Short stories were the Victorian era’s version of weekly television shows, and talking ravens were an early edition of the cast of Bewitched—the difference being that the ravens didn’t fly. Take flight from regular to celebrate the work of a master storyteller and bird whisperer with today’s Groupon to the Poe Museum. Choose between the following options:
- For $6, you get admission for two (up to a $12 value).
- For $12, you get admission for four (up to a $24 value).<p>
Situated since 1922 near Edgar Allan Poe’s Richmond home and his first place of employment, the Poe Museum celebrates the life of America’s maestro of the macabre by preserving the writer’s manuscripts, letters, and personal belongings. January 19 marks Poe’s 203rd birthday, and the museum intends to awaken his memory, and vulture-eyed old men, with a riotous bash on Saturday, January 14, featuring belly dancers, live music, and a theatrical Victorian séance. Exhibits unique to the celebration include illustrations by the artist James Carling that were produced for but ultimately never incorporated in an early volume of “The Raven.” In addition to a static collection of furniture, artwork, and Cal Ripken Jr. baseball cards from Poe’s boyhood home, Edgar Allan’s mother, Eliza, makes her museum debut in a temporary exhibit highlighting her career as a singer and actress.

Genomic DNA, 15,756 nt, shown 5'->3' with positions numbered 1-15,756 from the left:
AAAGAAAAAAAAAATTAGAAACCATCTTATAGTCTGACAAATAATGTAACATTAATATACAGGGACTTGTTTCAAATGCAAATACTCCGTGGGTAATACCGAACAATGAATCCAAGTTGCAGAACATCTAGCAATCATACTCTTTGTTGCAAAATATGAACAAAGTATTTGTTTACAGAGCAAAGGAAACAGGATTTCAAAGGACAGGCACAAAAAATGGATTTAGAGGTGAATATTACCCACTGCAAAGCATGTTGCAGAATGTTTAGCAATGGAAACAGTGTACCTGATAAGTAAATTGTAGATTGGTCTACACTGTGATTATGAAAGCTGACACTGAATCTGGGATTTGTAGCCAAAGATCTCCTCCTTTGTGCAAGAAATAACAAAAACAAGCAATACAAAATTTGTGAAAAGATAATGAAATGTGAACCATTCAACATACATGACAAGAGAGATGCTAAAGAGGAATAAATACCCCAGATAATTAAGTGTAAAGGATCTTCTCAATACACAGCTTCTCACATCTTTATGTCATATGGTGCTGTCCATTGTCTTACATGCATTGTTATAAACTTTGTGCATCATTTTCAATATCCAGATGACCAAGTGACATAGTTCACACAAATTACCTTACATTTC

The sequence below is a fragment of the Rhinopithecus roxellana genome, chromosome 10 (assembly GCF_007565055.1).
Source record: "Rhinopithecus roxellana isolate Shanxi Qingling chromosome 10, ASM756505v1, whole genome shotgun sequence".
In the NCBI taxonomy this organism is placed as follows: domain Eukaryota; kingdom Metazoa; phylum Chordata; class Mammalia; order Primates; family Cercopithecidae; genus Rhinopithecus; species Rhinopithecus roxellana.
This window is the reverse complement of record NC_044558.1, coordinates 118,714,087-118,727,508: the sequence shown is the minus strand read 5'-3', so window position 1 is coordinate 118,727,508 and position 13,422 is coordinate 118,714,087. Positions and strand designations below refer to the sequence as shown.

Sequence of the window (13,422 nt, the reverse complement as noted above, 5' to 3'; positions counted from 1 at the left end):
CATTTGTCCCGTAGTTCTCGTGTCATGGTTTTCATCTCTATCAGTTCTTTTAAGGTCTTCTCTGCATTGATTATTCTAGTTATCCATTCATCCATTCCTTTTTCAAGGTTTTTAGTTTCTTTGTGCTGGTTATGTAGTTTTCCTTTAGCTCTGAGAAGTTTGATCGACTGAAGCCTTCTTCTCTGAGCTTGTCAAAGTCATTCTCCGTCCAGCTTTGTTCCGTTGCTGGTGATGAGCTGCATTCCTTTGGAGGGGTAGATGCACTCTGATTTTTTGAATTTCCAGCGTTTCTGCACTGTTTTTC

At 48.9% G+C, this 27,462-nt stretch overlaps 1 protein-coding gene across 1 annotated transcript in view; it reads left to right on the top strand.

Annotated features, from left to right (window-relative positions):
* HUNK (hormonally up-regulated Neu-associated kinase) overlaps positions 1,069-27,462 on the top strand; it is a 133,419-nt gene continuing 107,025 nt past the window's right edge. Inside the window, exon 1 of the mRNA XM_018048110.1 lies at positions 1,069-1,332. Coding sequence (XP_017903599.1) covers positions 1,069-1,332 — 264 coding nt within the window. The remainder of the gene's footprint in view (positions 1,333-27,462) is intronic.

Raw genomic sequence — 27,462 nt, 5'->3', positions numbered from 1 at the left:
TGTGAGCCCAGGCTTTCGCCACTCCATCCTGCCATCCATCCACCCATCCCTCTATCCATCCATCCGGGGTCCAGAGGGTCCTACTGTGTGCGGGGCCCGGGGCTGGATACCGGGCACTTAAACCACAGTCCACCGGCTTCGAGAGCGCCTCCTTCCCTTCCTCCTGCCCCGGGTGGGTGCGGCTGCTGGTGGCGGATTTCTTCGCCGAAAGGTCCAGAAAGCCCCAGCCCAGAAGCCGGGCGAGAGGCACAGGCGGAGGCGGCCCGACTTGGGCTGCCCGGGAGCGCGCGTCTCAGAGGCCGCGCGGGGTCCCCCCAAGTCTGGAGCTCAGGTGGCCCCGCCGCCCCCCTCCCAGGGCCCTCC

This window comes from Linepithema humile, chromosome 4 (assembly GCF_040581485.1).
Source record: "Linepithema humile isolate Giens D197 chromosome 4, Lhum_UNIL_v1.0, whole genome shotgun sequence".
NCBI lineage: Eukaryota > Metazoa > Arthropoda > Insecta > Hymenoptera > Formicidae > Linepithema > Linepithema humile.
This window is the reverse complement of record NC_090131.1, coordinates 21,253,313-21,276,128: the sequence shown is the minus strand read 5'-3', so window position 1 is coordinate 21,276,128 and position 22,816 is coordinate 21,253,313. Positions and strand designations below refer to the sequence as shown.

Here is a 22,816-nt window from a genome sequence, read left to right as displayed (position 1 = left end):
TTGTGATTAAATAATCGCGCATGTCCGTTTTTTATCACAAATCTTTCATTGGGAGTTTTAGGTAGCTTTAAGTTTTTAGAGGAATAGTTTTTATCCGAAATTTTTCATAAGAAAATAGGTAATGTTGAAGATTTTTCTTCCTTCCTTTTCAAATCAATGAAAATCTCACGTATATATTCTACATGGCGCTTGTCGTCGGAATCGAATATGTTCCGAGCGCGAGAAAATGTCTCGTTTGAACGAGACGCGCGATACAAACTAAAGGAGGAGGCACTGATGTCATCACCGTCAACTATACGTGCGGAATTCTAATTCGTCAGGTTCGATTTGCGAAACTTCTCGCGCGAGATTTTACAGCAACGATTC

Edgar Allan Poe holds a distinguished reputation in American literature, given his proclivity for dark work, such as “The Raven” and “The Tell-Tale Heart.” But the Poe of legend is often at odds with the real Poe: the student who had to gamble and burn his furniture to make it through college; the career man who traveled extensively to find better opportunities; and the devoted husband who never recovered from the death of his wife. He even enrolled at West Point … though he was thrown out eight months later.
The Poe Museum educates guests on the writer's life, helping them reconcile the reputed Poe with the real Poe. Located within the Old Stone House that lies just blocks from Poe's first Richmond home and his first employer, the Southern Literary Messenger, the museum showcases exhibits and significant artifacts, such as Poe's walking stick, his boyhood bed, and even a lock of his hair. This collection reveals his journey, showing what drove him to become a master writer of short stories, lyric poetry, action-movie screenplays, and, of course, horror stories.